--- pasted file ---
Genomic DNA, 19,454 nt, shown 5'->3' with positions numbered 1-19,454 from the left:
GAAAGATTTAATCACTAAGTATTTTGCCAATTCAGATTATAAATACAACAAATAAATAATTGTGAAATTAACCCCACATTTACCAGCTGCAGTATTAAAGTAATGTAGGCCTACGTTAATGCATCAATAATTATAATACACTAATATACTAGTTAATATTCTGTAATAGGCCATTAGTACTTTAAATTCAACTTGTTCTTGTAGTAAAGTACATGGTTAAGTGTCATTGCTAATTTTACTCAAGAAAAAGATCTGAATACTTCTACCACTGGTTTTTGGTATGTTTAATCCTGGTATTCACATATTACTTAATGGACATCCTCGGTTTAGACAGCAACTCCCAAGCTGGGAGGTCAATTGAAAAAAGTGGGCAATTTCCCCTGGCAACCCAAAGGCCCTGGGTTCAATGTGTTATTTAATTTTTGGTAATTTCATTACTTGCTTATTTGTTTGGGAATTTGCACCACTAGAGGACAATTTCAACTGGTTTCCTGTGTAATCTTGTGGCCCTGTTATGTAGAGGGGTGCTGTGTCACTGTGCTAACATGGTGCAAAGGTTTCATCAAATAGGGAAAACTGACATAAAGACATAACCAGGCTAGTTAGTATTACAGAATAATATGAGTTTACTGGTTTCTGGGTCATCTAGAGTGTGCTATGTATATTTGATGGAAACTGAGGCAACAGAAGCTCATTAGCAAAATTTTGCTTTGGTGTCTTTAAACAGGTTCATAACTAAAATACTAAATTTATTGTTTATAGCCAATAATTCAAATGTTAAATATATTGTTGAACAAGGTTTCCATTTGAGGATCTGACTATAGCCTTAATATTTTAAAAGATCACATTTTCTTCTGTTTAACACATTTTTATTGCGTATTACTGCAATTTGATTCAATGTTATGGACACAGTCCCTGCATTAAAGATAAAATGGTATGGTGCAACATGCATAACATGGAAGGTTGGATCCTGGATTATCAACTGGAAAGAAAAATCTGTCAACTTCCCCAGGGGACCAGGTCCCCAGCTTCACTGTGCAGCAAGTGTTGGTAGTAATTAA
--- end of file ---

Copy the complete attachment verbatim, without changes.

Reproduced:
Genomic DNA, 19,454 nt, shown 5'->3' with positions numbered 1-19,454 from the left:
GAAAGATTTAATCACTAAGTATTTTGCCAATTCAGATTATAAATACAACAAATAAATAATTGTGAAATTAACCCCACATTTACCAGCTGCAGTATTAAAGTAATGTAGGCCTACGTTAATGCATCAATAATTATAATACACTAATATACTAGTTAATATTCTGTAATAGGCCATTAGTACTTTAAATTCAACTTGTTCTTGTAGTAAAGTACATGGTTAAGTGTCATTGCTAATTTTACTCAAGAAAAAGATCTGAATACTTCTACCACTGGTTTTTGGTATGTTTAATCCTGGTATTCACATATTACTTAATGGACATCCTCGGTTTAGACAGCAACTCCCAAGCTGGGAGGTCAATTGAAAAAAGTGGGCAATTTCCCCTGGCAACCCAAAGGCCCTGGGTTCAATGTGTTATTTAATTTTTGGTAATTTCATTACTTGCTTATTTGTTTGGGAATTTGCACCACTAGAGGACAATTTCAACTGGTTTCCTGTGTAATCTTGTGGCCCTGTTATGTAGAGGGGTGCTGTGTCACTGTGCTAACATGGTGCAAAGGTTTCATCAAATAGGGAAAACTGACATAAAGACATAACCAGGCTAGTTAGTATTACAGAATAATATGAGTTTACTGGTTTCTGGGTCATCTAGAGTGTGCTATGTATATTTGATGGAAACTGAGGCAACAGAAGCTCATTAGCAAAATTTTGCTTTGGTGTCTTTAAACAGGTTCATAACTAAAATACTAAATTTATTGTTTATAGCCAATAATTCAAATGTTAAATATATTGTTGAACAAGGTTTCCATTTGAGGATCTGACTATAGCCTTAATATTTTAAAAGATCACATTTTCTTCTGTTTAACACATTTTTATTGCGTATTACTGCAATTTGATTCAATGTTATGGACACAGTCCCTGCATTAAAGATAAAATGGTATGGTGCAACATGCATAACATGGAAGGTTGGATCCTGGATTATCAACTGGAAAGAAAAATCTGTCAACTTCCCCAGGGGACCAGGTCCCCAGCTTCACTGTGCAGCAAGTGTTGGTAGTAATTAA